Stratosphere-Troposphere Coupling: Annular Modes

Last update: 2023-03-28

This POD assesses characteristics of the annular modes as a function of day of year. It makes four kinds of figures from provided model data:

  1. EOF1 pattern plots on standard pressure levels, representing the annular mode structures throughout the troposphere and stratosphere. (cf., Gerber et al. 2010, Fig. 4; Simpson et al., 2011, Fig. 1)

  2. Annular mode interannual standard deviation (cf., Gerber et al., 2010, Fig. 7)

  3. Annular mode e-folding timescales (or “persistence”; cf., Gerber et al. 2010, Fig. 8; Kidston et al., 2015, Fig. 1)

  4. Annular mode predictability (cf., Gerber et al., 2010, Fig. 9)

All figures are made for both hemispheres. This POD also outputs the computed annular mode indices and EOF structures as netcdf files.

The figure from (1) should always be viewed to verify the spatial structure of the annular modes; if the spatial patterns for model data do not match the observations (or the figures in the papers referenced above), then the 1st EOF may not represent an “annular mode”-like pattern, which means caution is warranted for interpreting the other figures and the digested output data.

The figures from (2) highlight the seasonal cycle in annular mode variability. The figures from (3) show estimates of the seasonally varying persistence of the annular modes. Lastly, the figures from (4) demonstrate what fraction of the variance of the annular mode at a given pressure level (default 850 hPa) can be “predicted” using a persistence forecast of the annular mode at other levels (see Gerber et al., 2010 for full details).

Version & Contact info

  • Version/revision information: v1.0 (Mar 2023)

  • Project PIs: Amy H. Butler (NOAA CSL) and Zachary D. Lawrence (CIRES / NOAA PSL)

  • Developer/point of contact: Zachary Lawrence (


This POD is composed of three files, including the main driver script, the functions that perform the diagnostic computations in, and the functions that compile the specific POD plots in The driver script reads in the necessary data, calls the computation functions to perform the anomaly calculations, the EOF analysis, and annular mode diagnostics.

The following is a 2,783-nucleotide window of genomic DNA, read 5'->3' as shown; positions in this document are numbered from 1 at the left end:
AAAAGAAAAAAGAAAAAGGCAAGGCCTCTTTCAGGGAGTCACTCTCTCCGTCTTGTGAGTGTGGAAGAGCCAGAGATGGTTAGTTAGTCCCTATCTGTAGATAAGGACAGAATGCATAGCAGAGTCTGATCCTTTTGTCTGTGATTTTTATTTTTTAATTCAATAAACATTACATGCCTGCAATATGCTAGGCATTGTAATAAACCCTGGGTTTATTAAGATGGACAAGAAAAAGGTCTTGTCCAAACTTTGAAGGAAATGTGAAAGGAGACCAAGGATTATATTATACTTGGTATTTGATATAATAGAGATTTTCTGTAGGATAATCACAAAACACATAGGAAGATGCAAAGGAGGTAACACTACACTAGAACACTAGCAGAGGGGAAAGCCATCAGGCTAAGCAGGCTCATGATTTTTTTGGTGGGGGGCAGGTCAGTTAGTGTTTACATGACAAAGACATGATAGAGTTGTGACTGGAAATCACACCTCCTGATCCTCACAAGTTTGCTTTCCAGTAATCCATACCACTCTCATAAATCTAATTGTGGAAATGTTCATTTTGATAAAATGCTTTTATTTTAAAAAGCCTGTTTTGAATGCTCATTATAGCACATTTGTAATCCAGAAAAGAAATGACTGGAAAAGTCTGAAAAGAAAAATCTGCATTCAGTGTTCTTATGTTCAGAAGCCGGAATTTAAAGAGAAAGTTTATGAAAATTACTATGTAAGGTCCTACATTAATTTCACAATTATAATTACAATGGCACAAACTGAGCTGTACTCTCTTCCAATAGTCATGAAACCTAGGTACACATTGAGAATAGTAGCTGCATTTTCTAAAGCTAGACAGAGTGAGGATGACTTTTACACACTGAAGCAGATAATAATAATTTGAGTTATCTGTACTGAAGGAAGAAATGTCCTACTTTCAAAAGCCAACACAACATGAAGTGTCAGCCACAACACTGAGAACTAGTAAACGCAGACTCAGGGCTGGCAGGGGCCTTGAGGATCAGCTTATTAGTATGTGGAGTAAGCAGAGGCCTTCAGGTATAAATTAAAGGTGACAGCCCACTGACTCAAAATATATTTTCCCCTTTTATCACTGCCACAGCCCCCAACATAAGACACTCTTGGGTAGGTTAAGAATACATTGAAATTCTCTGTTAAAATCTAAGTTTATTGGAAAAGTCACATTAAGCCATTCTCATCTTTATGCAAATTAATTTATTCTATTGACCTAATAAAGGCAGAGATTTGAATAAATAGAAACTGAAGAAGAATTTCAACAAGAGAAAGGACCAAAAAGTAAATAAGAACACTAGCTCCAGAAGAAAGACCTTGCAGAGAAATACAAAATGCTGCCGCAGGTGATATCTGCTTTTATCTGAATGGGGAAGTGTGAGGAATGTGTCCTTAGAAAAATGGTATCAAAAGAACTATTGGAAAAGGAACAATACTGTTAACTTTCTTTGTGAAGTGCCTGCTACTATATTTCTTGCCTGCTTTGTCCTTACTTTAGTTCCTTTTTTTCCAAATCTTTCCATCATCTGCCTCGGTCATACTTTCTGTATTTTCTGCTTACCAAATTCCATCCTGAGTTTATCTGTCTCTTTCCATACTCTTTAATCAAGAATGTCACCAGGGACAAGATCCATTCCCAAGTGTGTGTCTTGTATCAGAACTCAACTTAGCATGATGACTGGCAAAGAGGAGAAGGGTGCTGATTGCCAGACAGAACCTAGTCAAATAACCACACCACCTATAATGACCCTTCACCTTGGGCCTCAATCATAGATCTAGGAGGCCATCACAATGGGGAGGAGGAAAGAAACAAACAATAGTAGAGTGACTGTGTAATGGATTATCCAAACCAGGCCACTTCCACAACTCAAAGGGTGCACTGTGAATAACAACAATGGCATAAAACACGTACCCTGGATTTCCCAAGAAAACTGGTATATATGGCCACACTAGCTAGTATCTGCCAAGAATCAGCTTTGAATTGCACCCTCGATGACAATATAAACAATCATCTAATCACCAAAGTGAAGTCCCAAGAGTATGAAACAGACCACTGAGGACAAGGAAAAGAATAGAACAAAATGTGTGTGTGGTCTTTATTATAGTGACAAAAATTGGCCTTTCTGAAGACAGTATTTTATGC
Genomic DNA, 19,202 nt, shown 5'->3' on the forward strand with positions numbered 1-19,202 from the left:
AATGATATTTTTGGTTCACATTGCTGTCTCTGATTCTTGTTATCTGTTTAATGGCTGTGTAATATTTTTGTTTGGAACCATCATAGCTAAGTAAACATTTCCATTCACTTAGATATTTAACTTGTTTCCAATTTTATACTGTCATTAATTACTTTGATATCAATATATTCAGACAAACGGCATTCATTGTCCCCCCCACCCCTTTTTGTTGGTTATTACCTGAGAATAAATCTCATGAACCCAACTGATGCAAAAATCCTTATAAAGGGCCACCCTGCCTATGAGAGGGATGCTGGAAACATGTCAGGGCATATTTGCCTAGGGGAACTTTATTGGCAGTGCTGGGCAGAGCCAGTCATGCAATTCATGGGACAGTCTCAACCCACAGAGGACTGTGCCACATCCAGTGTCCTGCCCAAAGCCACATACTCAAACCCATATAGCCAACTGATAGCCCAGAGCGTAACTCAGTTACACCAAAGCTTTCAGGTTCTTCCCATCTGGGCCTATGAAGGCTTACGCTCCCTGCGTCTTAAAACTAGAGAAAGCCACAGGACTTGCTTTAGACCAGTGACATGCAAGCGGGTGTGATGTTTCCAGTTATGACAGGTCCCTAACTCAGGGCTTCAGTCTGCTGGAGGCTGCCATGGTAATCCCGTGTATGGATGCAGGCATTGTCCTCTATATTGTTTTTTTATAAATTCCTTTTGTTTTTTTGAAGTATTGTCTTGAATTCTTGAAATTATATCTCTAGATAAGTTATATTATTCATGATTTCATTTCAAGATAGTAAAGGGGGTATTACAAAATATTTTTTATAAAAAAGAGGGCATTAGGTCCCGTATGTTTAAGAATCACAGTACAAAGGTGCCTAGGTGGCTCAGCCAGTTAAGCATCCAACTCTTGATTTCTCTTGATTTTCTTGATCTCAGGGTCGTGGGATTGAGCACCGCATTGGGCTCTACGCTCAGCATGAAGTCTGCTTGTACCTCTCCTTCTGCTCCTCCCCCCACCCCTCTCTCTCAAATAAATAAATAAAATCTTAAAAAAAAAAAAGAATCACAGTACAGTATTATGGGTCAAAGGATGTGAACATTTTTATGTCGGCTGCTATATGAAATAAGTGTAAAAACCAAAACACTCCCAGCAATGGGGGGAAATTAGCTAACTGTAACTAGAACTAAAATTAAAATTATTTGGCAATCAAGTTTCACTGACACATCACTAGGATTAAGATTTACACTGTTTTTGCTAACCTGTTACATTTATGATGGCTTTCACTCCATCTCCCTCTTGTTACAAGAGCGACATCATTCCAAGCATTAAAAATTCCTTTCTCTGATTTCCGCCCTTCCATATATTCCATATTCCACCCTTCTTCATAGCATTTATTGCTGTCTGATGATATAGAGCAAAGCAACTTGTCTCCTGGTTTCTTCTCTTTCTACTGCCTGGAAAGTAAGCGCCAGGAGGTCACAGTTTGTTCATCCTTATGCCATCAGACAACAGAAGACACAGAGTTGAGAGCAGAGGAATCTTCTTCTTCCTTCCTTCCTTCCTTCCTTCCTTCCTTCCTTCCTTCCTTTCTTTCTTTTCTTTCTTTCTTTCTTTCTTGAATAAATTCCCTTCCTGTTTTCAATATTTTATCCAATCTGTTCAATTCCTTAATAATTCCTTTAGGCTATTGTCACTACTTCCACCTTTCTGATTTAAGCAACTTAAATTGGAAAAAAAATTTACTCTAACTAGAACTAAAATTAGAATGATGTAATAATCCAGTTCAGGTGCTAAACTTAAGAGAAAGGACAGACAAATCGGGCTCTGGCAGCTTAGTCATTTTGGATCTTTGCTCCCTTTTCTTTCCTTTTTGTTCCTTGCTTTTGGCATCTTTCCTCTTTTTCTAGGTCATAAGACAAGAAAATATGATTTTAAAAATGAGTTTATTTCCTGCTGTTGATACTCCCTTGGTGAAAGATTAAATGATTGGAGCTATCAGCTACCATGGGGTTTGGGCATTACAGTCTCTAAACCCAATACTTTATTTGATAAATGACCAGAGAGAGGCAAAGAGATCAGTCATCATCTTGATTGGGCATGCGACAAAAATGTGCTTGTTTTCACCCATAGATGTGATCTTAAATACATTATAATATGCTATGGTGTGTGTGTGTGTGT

The observational data this POD uses is based on ERA5 reanalysis (Hersbach, et al., 2020) zonal mean geopotential heights.

By default, the annular modes are computed for input model data as described in Gerber et al., 2010; in short, for every timestep, the global mean geopotential height is removed, and then a 60 day low-pass filter is applied across the daily data before a 30 year low-pass filter is applied across the days of year. This process is intended to remove a slowly varying climatology that helps to remove trends, such that the anomalies represent “true” variations. The annular modes are then assumed to be the 1st EOF of these daily anomalies between 20-90 degrees latitude (for the Northern and Southern hemispheres).

Note: Users can opt to adjust this POD’s settings.jsonc file to instead compute the annular modes using a “simple” method, which computes anomalies by removing the global mean heights, removing a standard climatology, and linearly detrending the anomalies across the days of year. However, the pre-digested observational data provided with this POD are computed using the “gerber” method.

Required programming language and libraries

This POD requires Python 3, with the following packages:

  • numpy

  • scipy

  • xarray

  • pandas

  • eofs

  • matplotlib

Required model output variables

Only one daily mean field on pressure levels is required:

  • Zonal Mean Geopotential Height, zg as (time,lev,lat) (units: m)

Ideally, this data should span pressure levels between 1000 and 1 hPa. Results will be plotted for this range of levels. However, absent/missing data will properly have blanks in the output figures.

Scientific background

The Northern and Southern Annular Modes (NAM/SAM) are the dominant large-scale circulation variability patterns of the extratropics (Thompson and Wallace, 2000). They represent fluctuations of mass into or out of the polar cap regions, manifesting as patterns of similarly signed height/pressure anomalies in the polar cap surrounded by an opposite signed ring of anomalies in the midlatitudes (hence their “annular” appearance).